On this page you will find information (scroll down) about:
- The English language and the challenges of iGaming localisation.
- The UK gaming market, particularly regulation/legality of online gaming.
The UK English language and the
challenges of gaming localisation
When a client requests translations into English, the first thing we ask them is whether they want UK English or US English? Whilst British and American people can understand each other just fine, they will easily see whether a game or a gaming website are localised for them or not. There has been an increased demand for UK localisation over the past few years and American brands such as Apple, Ralph Lauren and Ben & Jerry’s have all worked hard to localise for the UK market.
We know that a Bettor in the US is a Punter in the UK and that when a client asks for their Sportsbook to be localised for the UK market, it will be known as Bookmaker to the British. It’s a bit like the Cockney slang, we know the meanings for Monkey, Century, Bottle and Starting Price when it comes to translating for our UK Sports Betting clients.
not forgetting key changes to spelling is important when localising your Gaming content for the UK
When it comes to Sport in the UK such as Bowling, we’ll always ask our clients to specify whether they mean Ten-Pin Bowling or Lawn Bowls, as both are popular in the UK. When translating content, be careful with your UK localisation. For instance, in the UK the Ground Floor means the same as the First Floor in the US, and this might of course be confusing. Then there’s the importance of Grammar in the UK English language. For example “have got” is often used as the possessive sense of “have” and “have got to” is informally used for “have to”.
Also not forgetting key changes to spelling is important when localising your Gaming content for the UK. We learned this the hard way, and you can read about it in our article called ‘Localisation or localization? Correct spelling vs. SEO’. Common differences such as words ending in “re” e.g. Centre, in UK English or words ending in “our” e.g. Colour in UK English. Perhaps you have your UK content ready for publication but would like us to proofread your English source texts for any Grammar, Spelling and Terminology mistakes? You can read more about our proofreading service here.
For something as simple as a website registration form, there are words that should be used for the UK market such as Post Code, Flat, Surname. These are all important considerations when localising content for the UK to make your Gaming product less foreign and more and more invested in the local culture.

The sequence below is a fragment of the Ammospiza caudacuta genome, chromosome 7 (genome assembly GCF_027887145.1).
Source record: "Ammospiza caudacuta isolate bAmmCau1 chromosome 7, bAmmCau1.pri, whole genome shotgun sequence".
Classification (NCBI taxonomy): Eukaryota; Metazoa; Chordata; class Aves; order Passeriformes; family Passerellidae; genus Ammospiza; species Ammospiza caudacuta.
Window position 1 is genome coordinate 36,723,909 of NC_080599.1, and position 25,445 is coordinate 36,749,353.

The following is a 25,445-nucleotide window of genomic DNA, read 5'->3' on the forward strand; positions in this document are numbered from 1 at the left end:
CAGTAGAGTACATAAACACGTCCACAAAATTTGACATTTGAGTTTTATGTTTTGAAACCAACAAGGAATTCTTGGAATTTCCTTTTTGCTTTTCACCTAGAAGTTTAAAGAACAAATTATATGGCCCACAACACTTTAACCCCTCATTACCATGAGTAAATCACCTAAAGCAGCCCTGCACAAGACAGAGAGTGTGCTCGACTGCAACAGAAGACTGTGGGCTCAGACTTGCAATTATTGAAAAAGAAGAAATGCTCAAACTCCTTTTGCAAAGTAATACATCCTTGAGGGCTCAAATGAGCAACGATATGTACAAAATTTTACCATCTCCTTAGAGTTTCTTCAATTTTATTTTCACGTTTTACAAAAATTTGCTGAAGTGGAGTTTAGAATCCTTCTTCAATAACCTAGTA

We are not saying your marketing material should sound like it was written by Brick Top from the UK movie called Snatch, but we have to admit to being fascinated by the Cockney accent. In fact, when All-In Translations exhibited at the ICE in London early n 2014, we summed up our trip with a Snatch tribute video. We called it ‘All-In Snatchlations goes to London’ and you can see it here.
UK English is the term used to distinguish the form of the English language used in the United Kingdom and although regional variations can be found, when it comes to gaming localisation there is a degree of uniformity in the terminology used.
Status and potential of the
online gaming market in the UK
According to Deloitte, the UK has the most mature online gambling market in Europe with Britons spending £2.5 billion in 2013 with figures expected to reach £4.5 billion by 2018.
Here at All-In Translations we can work to many different formatting needs and requirements for our clients, and since mobile betting and gaming will continue to be a significant growth area for the UK, it’s important that we can translate fast and effectively for you. Therefore we will always discuss your formatting needs and do everything we can, to help get your content to the UK market quickly.
Bingo has retained its position as the most searched-for keyword in the gambling sector in the UK and is thought to be worth £1.3 billion. We translate extensively for the UK market and work with many well-known online Bingo Operators and we can help tailor your Bingo content exclusively for the UK market.
May 2014 saw the Royal approval on new UK Gambling Legislation, and iGaming Business recently explained the changes to the UK Gambling Legislation:
“The Gambling Bill is to enter UK law after it was recently approved by the British Monarchy. The new legislation amends the 2005 Gambling Act and will cover all UK remote gambling operators. Under the previous Act, remote gambling operators that located their remote gambling equipment overseas did not need a remote operating licence from the Gambling Commission regulatory body, whereas UK-based companies were required to have one.
The new legislation will require all remote gambling operators in the UK market to obtain a licence from the Gambling Commission to allow them to transact with British customers and advertise in the UK. Operators based outside of the UK will also be required to pay and to contribute to research, education and treatment in relation to British problem gambling and regulatory costs”.
The new gambling legislation sees operators taxed at the point of consumption at a rate of 15 per cent from 2015, while all licensed bookmakers will also be required by law to contribute to the UK Horse Racing Levy.
Here at All-In Translations we have helped several operators to gain Gambling Licenses from various jurisdictions, if you need help with your UK documentation then please do get in touch. We are familiar with the Licenses and can tailor the translations for the UK market.